Tag Archives: Northrop Grumman

Antares rocket launches Cygnus freighter to ISS

Capitalism in space: Northrop Grumman’s Antares rocket today successfully launched its Cygnus freighter to ISS.

This was only the second launch this year by the division of Northrop Grumman that used to be Orbital ATK. They have been trying to launch a research satellite using their Pegasus rocket, but have had engineering issues that keep delaying it.

The leaders in the 2018 launch race remain unchanged:

31 China
18 SpaceX
11 Russia
8 ULA
8 Europe (Arianespace)

China continues to lead the U.S. in the national rankings, 31 to 30. The U.S. total now exceeds last year, and is the most this century. We have now had 91 launches this year, the most since 2014. I expect that number to go up significantly, with a real chance it will pass 100 launches for the first time since 1990, just prior to the fall of the Soviet Union.

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Air Force awards contracts to ULA, Northrop Grumman, Blue Origin

The competition heats up: The Air Force today announced contract awards to ULA, Northrop Grumman, and Blue Origin to help further the development of their new rockets.

The award to Blue Origin will be for development of the New Glenn Launch System. The award to Northrop Grumman Innovation Systems is for development of the OmegA Launch System. The award to United Launch Alliance will be for development of the Vulcan Centaur Launch System.

The Launch Service Agreements will facilitate the development of three domestic launch system prototypes and enable the future competitive selection of two National Security Space launch service providers for future procurements, planned for no earlier than fiscal year 2020.

The press release makes no mention of the amount of money being granted to these companies. Personally, I’d rather the government gave nothing until it actually bought real launch services from these companies, but it can only help the Air Force to have four different launch companies (when you include SpaceX) to draw upon. And the competition will force all four to reduce their costs and be creative.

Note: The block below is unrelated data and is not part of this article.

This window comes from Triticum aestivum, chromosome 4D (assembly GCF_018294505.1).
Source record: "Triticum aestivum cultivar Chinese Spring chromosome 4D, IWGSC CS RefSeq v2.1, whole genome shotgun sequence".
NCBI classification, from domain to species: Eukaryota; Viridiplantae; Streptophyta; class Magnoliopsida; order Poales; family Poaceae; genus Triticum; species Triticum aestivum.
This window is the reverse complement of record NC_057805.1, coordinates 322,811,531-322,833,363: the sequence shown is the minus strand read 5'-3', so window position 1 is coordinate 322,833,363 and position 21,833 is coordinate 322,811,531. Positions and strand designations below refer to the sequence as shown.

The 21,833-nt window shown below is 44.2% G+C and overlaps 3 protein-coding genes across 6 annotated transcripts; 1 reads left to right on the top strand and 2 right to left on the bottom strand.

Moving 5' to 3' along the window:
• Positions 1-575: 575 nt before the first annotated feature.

Update: One of my readers in the comments below provided this link outlining the money granted for each contract, with ULA getting just under $1 billion, Northrop Grumman getting just under $800 million, and Blue Origin getting $500 million. This is not chicken-feed, and is in essence a subsidy for all three companies. The large amounts will act to discourage cost-savings, and in my opinion is a mistake. Whenever government bodies provide these kinds of subsidies prior to the deliver of services, the cost for the services inevitably is higher.

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Stratolaunch to build its own upper stages

Capitalism in space: Stratolaunch today announced that it is designing and building three differently-sized upper stage rockets to attach to the fuselage of its giant Roc airplane.

Beside the Pegasus rocket, owned by Northrop Grumman, aimed for first flight in 2020, Stratolaunch will build a medium and medium-heavy rockets, with the former set for a 2022 flight, as well as a fully reusable space plane, now in early development.

The space plane concept would apparently be capable of taking payloads up and down from orbit, and could therefore become the first totally reusable launch capability.

Overall, it does appear that the company, unable to find someone else to design its upper stage, has been forced to do it itself.

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Cygnus fires engine to test reboost of ISS

The Cygnus freighter presently berthed to ISS yesterday did a successful test engine firing to see if it could raise the orbit of ISS.

The cargo resupply vehicle provided a reboost to the Station at 4:25 pm Eastern, with a short 50 second burn of its main engine on the aft of the vehicle, raising the Station’s altitude by 295 feet. This test will pave the way for future, longer burns, removing some of the orbital stationkeeping strain from the Russian assets.

This was the first time since the retirement of the Space Shuttle fleet in July 2011, a US spacecraft had performed a reboost of the ISS.

Northrop Grumman proposed the idea, considering it a way to enhance the value of Cygnus for future NASA contracts. It also appears that NASA is looking to see if the Dragon and Starliner capsule can do this. If so, it will free the U.S. from another dependency it presently has with Russia, who today has the only approved ability to raise the station’s orbit, using Progress and Soyuz capsules and sometimes the engine on its Zvezda module.

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Witchhunt against Northrop Grumman employee because of his private opinions

The new blacklist: The modern McCarthyism goes after a Northrop Grumman employee because it doesn’t like his private political opinions.

Aerospace giant Northrop Grumman Corp. said it is taking “immediate action” to look into a report that one of its engineers is part of a white nationalist group and was involved in violent brawls during last year’s Unite the Right rally in Charlottesville, Va.

Investigative news outlet ProPublica and PBS documentary program “Frontline” identified Michael Miselis, 29, as a member of the Rise Above Movement, which they described as a Southern California group that “expresses contempt for Muslims, Jews and immigrants.” The Southern Poverty Law Center civil rights group describes the Rise Above Movement as a hate group, and categorizes it specifically as a white nationalist group.